The Fourteenth Goldfish

School Library Journal (June 1, 2014)
Gr 5-7-Eleven-year-old Ellie Cruz's life changes dramatically when her mother brings a teenage boy home one night and she learns it is her estranged grandfather. Melvin is a scientist who has figured out how to reverse aging and is now 13 again. Tensions are high between Melvin and his adult daughter, Ellie's mother, but Ellie feels like she now has the opportunity to really get to know her grandfather. Her interest in science blossoms, and she is eager to help Melvin retrieve the jellyfish specimen he used in his experiments so he can publish his discovery. Fascinated, Ellie learns about the work of Jonas Salk, Robert Oppenheimer, and Marie Curie. But as she learns more, she realizes that scientific discoveries often have unforeseen consequences. Readers are carried along with Ellie as she navigates old and new friendships in her first year in middle school with the added complication of her teenage grandfather at the same school. Short chapters keep the story moving at an engaging pace, and the interactions among the characters will easily hold readers' interest. Ellie's growing relationship with her grandfather helps her make discoveries about herself. Melvin, who begins as unapologetically single-minded in his determination to continue his work, also learns from Ellie. With humor and heart, Holm has crafted a story about life, family, and finding one's passion that will appeal to readers willing to imagine the possible.-Amanda Raklovits, Champaign Public Library, IL (c) Copyright 2014. Library Journals LLC, a wholly owned subsidiary of Media Source, Inc. No redistribution permitted.

Tuesday, June 10, 2014

The Soccer Fence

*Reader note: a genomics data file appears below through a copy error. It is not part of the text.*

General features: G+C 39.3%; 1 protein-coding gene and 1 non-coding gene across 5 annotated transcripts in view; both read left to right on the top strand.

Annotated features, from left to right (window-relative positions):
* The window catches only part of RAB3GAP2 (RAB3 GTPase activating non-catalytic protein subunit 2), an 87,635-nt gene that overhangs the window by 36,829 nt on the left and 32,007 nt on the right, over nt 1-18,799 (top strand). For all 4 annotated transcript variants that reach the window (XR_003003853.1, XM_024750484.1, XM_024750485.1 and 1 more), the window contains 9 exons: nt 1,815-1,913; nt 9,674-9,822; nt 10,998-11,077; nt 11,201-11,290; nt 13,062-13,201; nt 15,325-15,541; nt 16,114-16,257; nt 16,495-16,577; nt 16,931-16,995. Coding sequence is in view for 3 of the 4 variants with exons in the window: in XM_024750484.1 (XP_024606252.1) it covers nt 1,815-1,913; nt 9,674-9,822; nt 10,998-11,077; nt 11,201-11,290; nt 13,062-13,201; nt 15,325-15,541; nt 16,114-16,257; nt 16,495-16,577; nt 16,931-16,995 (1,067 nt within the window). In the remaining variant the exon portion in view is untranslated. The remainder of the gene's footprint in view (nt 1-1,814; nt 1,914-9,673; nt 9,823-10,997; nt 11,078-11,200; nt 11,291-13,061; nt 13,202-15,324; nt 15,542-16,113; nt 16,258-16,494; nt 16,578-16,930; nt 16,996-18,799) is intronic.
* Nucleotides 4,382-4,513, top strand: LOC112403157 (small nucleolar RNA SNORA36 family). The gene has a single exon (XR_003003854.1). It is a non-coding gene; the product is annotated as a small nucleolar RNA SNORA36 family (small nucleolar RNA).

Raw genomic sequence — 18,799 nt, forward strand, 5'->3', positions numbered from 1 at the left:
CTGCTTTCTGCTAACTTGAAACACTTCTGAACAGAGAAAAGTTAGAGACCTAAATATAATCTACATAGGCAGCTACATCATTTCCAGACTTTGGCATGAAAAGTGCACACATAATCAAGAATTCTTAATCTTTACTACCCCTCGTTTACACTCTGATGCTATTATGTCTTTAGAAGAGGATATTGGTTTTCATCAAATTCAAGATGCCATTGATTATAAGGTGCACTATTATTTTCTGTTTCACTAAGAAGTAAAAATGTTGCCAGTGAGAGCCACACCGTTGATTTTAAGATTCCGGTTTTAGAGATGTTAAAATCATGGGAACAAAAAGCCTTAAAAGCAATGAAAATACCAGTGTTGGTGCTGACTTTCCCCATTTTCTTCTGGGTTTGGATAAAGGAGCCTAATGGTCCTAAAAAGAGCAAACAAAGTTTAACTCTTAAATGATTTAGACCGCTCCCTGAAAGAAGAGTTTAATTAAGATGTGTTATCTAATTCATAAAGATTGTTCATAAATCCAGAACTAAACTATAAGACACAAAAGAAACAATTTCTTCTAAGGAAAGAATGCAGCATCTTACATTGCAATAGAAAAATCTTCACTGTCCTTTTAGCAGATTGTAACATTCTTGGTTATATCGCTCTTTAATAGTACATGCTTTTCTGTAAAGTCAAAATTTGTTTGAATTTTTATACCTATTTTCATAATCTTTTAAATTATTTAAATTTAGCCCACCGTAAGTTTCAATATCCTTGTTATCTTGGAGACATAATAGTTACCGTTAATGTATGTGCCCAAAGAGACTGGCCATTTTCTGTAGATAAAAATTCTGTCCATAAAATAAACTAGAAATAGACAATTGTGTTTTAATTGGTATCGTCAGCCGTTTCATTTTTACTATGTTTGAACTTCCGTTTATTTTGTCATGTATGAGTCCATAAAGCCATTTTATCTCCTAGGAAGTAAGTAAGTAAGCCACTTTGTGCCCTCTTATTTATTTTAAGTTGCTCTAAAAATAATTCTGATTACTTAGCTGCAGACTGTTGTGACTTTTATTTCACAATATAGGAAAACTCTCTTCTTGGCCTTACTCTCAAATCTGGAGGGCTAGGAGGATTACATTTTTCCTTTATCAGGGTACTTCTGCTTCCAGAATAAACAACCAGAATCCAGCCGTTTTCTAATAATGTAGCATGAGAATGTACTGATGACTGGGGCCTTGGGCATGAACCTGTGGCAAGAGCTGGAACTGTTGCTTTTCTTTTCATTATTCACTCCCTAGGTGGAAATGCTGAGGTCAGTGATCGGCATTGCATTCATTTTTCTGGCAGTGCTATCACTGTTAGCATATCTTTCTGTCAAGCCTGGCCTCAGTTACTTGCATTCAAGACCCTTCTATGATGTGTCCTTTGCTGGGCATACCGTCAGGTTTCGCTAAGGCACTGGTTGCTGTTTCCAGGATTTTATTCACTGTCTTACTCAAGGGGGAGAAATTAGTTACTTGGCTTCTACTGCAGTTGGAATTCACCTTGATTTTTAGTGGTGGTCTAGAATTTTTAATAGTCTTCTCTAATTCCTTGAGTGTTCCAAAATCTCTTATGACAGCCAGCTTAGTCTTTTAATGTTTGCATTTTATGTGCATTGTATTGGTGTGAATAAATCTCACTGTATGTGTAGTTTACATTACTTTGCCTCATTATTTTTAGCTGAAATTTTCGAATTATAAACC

Booklist (February 1, 2014 (Vol. 110, No. 11))
Grades 1-3. Hector tells of apartheid’s gradual breakdown, which happened while he was growing up in South Africa. As a young black boy, he watches white boys playing soccer, but they ignore his request to join their game. Years pass and changes come. After the first open election, Nelson Mandela becomes president. Later, South Africa hosts a soccer tournament and wins with an integrated team. And, at long last, a white boy invites Hector to play soccer with him. Bildner overcomes some of the problems inherent in a picture book with a time frame extending over several years. Roughly four years old in the opening scenes, Hector is in his early teens at the end, but the illustrations convincingly portray the boys as they grow up, while the narrative thread connecting the story’s events is strong. Combining pencil drawings and acrylics, the illustrations are colorful and expressive. An appended apartheid timeline, aimed at a much older audience, briefly discusses significant events. This unusual picture bookshows social change as it affects one boy.

Treaties, Trenches, Mud, and Blood

School Library Journal (June 1, 2014)
Gr 3-7-In the newest addition to this inventive series, Revolutionary War figure Nathan Hale tells the story of World War I with the support of two sidekicks who help shine light on some of the nuances of the historical event. The narrative explores why the war began, each country's role, battle tactics and technology implemented, and the lasting impact of the conflagration. Each country is represented by an animal, bringing to mind Art Spiegelman's iconic Maus (Pantheon, 1986). The facts are well researched and include statistics, as well as direct quotes from historical figures. The drawings are detailed and engaging, and the sparse use of color matches the tone of the tale. Not for the faint of heart, the book doesn't mince the gruesome, tragic reality of the Great War. The format lends itself as an effective presentation through the lens of Hale's sidekicks: a serious soldier who serves to clarify details, and an irreverent executioner who provides some much-needed comic relief. A mixture of textbook and slapstick, this essential read makes history come alive in a way that is relevant to modern-day life and kids.-Jenna Lanterman, formerly at The Calhoun School and Mary McDowell Friends School, New York City (c) Copyright 2014. Library Journals LLC, a wholly owned subsidiary of Media Source, Inc. No redistribution permitted.